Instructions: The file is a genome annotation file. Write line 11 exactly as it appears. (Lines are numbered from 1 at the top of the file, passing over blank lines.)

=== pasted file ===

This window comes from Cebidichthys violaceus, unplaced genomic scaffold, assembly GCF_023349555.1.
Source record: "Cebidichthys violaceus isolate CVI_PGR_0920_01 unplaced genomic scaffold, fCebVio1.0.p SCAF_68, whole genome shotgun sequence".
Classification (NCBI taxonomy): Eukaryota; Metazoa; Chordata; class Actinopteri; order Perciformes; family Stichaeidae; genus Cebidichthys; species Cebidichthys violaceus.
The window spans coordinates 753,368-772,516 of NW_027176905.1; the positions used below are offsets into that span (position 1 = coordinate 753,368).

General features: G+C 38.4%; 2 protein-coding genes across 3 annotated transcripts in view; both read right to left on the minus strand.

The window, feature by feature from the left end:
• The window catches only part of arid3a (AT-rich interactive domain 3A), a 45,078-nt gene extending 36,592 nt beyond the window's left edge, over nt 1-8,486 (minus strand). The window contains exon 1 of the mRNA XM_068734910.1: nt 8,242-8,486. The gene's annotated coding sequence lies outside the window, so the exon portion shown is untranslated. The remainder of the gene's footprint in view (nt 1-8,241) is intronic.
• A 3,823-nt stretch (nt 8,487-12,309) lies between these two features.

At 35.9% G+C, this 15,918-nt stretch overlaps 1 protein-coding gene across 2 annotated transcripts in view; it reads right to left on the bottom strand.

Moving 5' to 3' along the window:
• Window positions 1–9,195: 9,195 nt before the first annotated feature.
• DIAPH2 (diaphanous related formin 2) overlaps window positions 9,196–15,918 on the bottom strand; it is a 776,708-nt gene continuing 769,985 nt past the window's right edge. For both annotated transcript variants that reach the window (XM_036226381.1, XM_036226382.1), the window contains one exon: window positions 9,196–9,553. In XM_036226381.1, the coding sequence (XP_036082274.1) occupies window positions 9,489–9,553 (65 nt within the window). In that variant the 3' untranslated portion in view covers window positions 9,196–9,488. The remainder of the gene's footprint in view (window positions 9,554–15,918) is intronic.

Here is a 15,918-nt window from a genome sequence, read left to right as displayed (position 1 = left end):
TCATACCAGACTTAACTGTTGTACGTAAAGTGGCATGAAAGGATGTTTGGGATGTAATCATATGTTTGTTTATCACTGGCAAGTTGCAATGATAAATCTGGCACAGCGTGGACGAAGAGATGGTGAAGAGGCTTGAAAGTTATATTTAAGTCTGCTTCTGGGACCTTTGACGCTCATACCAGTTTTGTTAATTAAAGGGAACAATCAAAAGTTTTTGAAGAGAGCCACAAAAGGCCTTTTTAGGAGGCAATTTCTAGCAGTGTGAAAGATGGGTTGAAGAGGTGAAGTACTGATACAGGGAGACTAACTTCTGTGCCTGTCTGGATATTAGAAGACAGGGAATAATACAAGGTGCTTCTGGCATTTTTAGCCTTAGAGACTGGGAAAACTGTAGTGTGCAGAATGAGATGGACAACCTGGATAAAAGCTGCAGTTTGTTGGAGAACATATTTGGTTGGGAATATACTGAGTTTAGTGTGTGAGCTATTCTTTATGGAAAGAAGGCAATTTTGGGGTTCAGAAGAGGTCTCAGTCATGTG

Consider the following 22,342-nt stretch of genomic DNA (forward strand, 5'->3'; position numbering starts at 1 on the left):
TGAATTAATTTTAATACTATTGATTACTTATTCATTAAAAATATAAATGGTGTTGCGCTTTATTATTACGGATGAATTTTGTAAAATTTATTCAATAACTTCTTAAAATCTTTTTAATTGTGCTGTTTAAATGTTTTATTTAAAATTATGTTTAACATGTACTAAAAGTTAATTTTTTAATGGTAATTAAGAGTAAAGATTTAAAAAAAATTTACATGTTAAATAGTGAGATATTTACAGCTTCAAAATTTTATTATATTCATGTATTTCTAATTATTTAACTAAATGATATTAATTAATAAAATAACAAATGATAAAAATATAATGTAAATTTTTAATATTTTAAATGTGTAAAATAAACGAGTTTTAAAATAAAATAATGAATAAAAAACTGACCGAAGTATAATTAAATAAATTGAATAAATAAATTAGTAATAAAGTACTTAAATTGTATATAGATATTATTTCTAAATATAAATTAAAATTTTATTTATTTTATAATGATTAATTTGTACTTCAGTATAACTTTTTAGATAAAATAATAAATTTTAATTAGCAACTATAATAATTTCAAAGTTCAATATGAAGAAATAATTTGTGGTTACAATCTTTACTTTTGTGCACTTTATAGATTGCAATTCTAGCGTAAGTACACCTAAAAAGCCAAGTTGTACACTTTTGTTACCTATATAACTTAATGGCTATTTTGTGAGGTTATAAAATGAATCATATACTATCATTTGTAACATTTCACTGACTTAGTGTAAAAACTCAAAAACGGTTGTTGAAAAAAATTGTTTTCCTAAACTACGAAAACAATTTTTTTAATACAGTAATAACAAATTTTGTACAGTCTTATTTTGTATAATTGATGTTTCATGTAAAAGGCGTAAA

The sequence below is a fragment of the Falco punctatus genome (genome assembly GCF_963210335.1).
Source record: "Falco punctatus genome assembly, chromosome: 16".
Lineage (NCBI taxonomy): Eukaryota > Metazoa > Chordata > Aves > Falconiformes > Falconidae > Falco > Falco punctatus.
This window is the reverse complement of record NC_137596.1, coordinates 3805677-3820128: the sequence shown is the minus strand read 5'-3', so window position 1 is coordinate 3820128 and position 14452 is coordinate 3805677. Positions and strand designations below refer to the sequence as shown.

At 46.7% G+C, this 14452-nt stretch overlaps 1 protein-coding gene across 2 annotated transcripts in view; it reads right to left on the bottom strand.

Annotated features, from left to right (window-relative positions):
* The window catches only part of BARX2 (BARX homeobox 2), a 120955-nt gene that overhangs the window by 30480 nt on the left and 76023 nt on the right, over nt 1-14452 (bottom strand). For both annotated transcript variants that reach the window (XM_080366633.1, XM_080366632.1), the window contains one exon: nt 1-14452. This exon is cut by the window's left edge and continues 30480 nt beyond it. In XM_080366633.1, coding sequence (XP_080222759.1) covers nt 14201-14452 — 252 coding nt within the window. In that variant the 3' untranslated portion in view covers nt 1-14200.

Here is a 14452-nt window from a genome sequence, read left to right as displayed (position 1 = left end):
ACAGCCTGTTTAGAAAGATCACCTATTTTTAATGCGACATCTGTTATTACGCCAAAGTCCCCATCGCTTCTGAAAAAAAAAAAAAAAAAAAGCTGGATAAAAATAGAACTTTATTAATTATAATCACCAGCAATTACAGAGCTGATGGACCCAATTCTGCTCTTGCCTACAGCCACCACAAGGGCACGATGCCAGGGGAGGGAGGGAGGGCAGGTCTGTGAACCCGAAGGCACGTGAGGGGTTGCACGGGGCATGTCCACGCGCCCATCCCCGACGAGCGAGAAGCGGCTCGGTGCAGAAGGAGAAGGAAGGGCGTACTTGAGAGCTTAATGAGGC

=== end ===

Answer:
• Window positions 1–9,195: 9,195 nt before the first annotated feature.